Well, depression for one! Negative rumination is depression symptom numero uno. If you find yourself looping through negative narratives, you are at the very least – chemically depressed. I don’t want you to tune out there – as depression can also be caused by circumstances, so we'll also explore how those circumstances can be altered. For example, you might not be a person who suffers from depression – you might be a person who had some really depressing shit happen that eventually caused them to feel depressed about it. In other words, the situation catalyzed the feelings of hopelessness and then they got trained into you because of repetition. You might think if the situation was altered, the depression would float away – which is possible. Sometimes it also requires you practice a different habit of thinking – as the negative rumination is really like riding a stationary bike of depression, in your mind. You’re doing reps.
As a rule of thumb, know that anytime you’re judging something as bad is also when you're separating from your experience of that badness and paralyzing yourself from doing anything about it. A much more average version of dissociation, it's like saying, “I am on fire. Look, I am on fire.”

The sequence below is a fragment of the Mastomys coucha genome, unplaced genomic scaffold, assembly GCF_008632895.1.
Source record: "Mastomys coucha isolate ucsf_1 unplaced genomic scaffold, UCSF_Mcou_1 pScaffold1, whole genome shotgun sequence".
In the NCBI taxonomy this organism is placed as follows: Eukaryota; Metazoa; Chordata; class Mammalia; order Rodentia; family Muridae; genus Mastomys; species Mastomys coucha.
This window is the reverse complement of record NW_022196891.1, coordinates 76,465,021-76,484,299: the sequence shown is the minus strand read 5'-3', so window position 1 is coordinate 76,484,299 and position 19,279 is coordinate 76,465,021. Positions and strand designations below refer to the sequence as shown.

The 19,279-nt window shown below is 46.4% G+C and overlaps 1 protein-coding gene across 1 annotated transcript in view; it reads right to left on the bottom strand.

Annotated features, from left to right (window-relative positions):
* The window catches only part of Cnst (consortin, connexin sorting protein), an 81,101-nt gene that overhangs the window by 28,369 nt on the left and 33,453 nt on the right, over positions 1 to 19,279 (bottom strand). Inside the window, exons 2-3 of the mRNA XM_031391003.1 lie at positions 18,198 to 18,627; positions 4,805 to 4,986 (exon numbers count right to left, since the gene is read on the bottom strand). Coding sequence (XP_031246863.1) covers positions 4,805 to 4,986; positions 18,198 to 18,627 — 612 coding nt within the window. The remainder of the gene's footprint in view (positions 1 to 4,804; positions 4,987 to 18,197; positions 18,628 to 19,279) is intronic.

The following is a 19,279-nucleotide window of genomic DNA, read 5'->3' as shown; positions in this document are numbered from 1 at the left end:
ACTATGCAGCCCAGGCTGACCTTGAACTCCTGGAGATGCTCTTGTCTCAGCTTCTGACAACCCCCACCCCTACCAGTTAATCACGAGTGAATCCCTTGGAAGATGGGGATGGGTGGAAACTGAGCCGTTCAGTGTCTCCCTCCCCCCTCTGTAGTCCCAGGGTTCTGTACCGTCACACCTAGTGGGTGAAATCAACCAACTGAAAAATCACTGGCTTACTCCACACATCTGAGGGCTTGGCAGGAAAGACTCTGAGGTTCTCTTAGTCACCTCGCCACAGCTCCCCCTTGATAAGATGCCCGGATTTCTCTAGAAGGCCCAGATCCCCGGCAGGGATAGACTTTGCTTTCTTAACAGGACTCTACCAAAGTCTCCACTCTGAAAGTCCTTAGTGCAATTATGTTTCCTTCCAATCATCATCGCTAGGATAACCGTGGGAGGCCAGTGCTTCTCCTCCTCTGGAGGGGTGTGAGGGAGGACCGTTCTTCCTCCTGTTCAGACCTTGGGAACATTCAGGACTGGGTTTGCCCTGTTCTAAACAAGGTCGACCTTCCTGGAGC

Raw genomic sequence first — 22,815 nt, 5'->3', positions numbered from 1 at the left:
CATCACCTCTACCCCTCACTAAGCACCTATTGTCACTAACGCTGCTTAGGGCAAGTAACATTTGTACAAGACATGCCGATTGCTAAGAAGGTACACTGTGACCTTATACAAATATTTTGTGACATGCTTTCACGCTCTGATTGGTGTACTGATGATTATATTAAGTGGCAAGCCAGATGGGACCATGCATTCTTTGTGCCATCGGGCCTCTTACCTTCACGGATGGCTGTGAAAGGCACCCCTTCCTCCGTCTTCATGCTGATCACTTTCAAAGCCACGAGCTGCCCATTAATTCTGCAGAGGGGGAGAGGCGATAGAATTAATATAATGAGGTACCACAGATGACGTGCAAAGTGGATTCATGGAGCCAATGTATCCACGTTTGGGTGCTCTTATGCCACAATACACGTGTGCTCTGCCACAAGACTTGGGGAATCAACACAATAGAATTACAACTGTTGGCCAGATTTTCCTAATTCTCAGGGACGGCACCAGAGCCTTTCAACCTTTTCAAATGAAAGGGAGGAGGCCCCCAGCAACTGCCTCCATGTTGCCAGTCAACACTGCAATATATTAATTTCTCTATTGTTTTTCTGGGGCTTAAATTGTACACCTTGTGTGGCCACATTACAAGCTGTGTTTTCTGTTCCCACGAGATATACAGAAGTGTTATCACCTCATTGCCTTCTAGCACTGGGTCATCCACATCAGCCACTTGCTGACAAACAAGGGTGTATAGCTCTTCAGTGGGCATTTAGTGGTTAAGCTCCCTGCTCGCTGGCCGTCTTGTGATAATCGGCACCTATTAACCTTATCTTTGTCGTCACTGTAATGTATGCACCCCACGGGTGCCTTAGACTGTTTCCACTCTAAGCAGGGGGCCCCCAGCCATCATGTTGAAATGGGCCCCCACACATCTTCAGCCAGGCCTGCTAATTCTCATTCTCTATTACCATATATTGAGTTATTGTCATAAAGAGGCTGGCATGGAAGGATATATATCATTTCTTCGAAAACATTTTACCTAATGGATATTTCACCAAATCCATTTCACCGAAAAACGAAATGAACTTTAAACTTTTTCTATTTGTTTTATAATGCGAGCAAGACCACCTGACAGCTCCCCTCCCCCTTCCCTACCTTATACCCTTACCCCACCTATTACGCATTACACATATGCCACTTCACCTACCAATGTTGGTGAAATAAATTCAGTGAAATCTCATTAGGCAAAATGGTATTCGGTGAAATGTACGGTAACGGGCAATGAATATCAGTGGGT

When you are judging others or situations, you’re usually also judging yourself. You're in a judgy state of mind - which means, you're feeling low and insecure– not whole. Not happy and complete. We do this as a way to self-protect – it’s the ego’s way of controlling what feels dangerous and outside of our control. Pedestaling is my word from separating from self – splitting from a more immediate experience and instead analyzing. This is what we do as a defense mechanism. When we start to feel vulnerable we protect by placing ourselves on a different plain than someone else – either higher or lower. So when you catch yourself saying “they’re always so much better than I am.” Recognize – I am placing someone higher then myself.